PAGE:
Apple, AT&T sued over iPhone visual voicemail

Klausner Technologies, Inc. announced today that it has filed a patent lawsuit under its visual voicemail patents against Apple Inc. and AT&T Wireless regarding the iPhone, with damages and future royalties estimated at US$360 million (according to Klausner’s press release).

The lawsuit asserts that Apple’s iPhone Visual Voicemail and other visual voice messaging services implemented by ATT infringe upon Klausner Technologies’ U.S. Patents 5,572,576 and 5,283,818. These patents have already been licensed to various other companies that provide visual voicemail, including Time Warner’s AOL for its AOL Voicemail services, Vonage Holdings for its Vonage Voicemail Plus services as well as others, under the Klausner Patents.

Klausner Technologies was founded by Judah Klausner, the inventor of the PDA and electronic organizer. Apple’s original groundbreaking PDA, the Newton, was, in fact, covered under an OEM patent license granted by Judah Klausner over twenty years ago under his landmark US Patent 4,117,542.

The iPhone violates Klausner’s intellectual property rights by allowing users to selectively retrieve voice messages via the iPhone’s inbox display. Apple, in their marketing materials, has called iPhone’s Visual Voicemail “one of the greatest advances in the history of mankind … without question.”

The suit has been filed by the California law firm of Dovel & Luner in a federal court in the Eastern District of Texas. “We have litigated this patent successfully on two prior occasions,” said Greg Dovel of Dovel & Luner, counsel for Klausner Technologies, in the press release. “With the signing of each new licensee, we continue to receive further confirmation of the strength of our visual voicemail patents.”

Klausner Technologies owns U.S. and international patents covering visual voicemail products and services which allow users to selectively retrieve individual voice messages via their cell phones and PCs.


  1. That’s a pretty difficult patent for Klausner to prove. I think it falls in the realm of obvious technology.

    I mean who did not think of saving voicemail in a file. THis is like the digital voice memo recorders or like saving audio files on your computer… Apple did that since ever.
    Now if the method of saving the music is the same as Klausner (I highly doubt it) hten it’s anotehr story.

  2. Presumably this is a patent on the business model rather than the software which is not patentable anywhere outside the US. The business model patent fails the obvious test and you don’t even have to be skilled in the art.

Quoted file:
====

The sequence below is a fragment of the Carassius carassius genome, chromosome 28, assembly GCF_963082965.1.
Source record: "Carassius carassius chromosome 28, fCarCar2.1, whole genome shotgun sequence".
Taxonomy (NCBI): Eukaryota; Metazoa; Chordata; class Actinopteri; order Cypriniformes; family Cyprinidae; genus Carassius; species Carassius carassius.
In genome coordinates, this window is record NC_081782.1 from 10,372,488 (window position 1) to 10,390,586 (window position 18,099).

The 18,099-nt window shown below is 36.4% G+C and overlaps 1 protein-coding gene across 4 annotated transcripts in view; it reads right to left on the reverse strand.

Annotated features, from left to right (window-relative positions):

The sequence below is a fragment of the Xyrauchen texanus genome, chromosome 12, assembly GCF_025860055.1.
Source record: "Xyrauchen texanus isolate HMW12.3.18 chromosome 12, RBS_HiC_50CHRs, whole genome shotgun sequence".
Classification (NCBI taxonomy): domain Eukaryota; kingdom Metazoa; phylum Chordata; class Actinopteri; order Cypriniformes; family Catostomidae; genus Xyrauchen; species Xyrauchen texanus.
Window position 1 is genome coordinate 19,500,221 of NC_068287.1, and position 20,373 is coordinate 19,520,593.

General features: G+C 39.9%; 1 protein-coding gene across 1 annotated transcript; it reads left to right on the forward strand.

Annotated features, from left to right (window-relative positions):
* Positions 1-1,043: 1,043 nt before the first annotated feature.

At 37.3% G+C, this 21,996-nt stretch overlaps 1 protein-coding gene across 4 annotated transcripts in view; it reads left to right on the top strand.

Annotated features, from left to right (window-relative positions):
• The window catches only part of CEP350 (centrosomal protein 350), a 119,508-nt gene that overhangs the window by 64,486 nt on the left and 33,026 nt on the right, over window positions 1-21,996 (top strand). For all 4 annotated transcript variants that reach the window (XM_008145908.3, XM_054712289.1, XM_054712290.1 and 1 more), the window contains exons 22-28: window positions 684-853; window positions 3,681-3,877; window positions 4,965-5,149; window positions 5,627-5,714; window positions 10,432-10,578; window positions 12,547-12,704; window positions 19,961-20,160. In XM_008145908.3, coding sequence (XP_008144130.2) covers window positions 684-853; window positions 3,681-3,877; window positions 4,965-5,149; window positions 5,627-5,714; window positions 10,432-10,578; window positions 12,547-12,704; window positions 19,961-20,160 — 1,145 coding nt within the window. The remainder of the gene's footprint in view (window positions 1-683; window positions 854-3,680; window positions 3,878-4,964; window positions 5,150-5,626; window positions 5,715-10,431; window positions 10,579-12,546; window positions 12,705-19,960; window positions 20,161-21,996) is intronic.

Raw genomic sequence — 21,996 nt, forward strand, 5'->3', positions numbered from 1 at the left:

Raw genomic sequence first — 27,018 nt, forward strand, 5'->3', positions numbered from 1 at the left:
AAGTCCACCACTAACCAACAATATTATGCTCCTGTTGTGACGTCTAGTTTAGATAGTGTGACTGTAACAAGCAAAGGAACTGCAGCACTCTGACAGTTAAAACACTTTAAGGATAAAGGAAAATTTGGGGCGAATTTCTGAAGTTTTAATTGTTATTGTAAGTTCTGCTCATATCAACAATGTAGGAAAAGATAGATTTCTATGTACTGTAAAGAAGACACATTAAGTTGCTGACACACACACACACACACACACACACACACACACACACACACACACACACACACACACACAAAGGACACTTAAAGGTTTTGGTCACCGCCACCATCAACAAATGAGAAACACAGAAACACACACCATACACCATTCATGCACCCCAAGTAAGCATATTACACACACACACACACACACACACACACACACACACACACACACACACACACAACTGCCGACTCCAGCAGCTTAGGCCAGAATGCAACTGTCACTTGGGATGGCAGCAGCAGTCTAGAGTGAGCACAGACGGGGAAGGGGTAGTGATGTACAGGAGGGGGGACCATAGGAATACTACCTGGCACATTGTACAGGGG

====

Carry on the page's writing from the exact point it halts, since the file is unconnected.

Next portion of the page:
3. The only thing in this legal action that a jury ought to address is this:

    “Apple, in their marketing materials, has called iPhone’s Visual Voicemail “one of the greatest advances in the history of mankind … without question.”

    It would be very interesting to see that claim stand the test of mankind’s history.

  4. Like it was a surprise that they were going to use visual voice mail – they announced it from day one in January and now they come forward and sue. They should have made an injunction to have them not use it if they were concerned. Yeah wait until the phone is popular then sue – bunch of idiots..

  5. Y? Oh! Y? do we all have to be subjected to all this Bull Shit?

    If this patent truly does belong to them as they imply, why didn’t they raise their claim as soon as VVM was displayed In January?

    CISCO raised their claim upon the unvailing of the name “iphone”, they came to an agreement with Apple inc.

    What was preventing KT from raising an objection then? I certainly haven’t had the experience of being offered VVM on any electronic product PDA or not, I wouldn’t even call email on a PC VVM if that is what they are implying!!!!!

    Y? Oh Y??????

  6. Crabapple
    “What was preventing KT from raising an objection then?”
    Because they hoped the iPhone would sell a million. That takes a while. Now they want to license the patent for $36. per iPhone.

  7. @Pay Up

    You can’t steal an “idea,” sir or madam. You can steal only the implementation thereof, via code or mechanism. Otherwise, I would like to patent the idea of time travel right now. And turning lead into gold. And making things invisible. And reversing the aging process. And flying to the moon on gossamer wings.

    Grow up (and go to law school).

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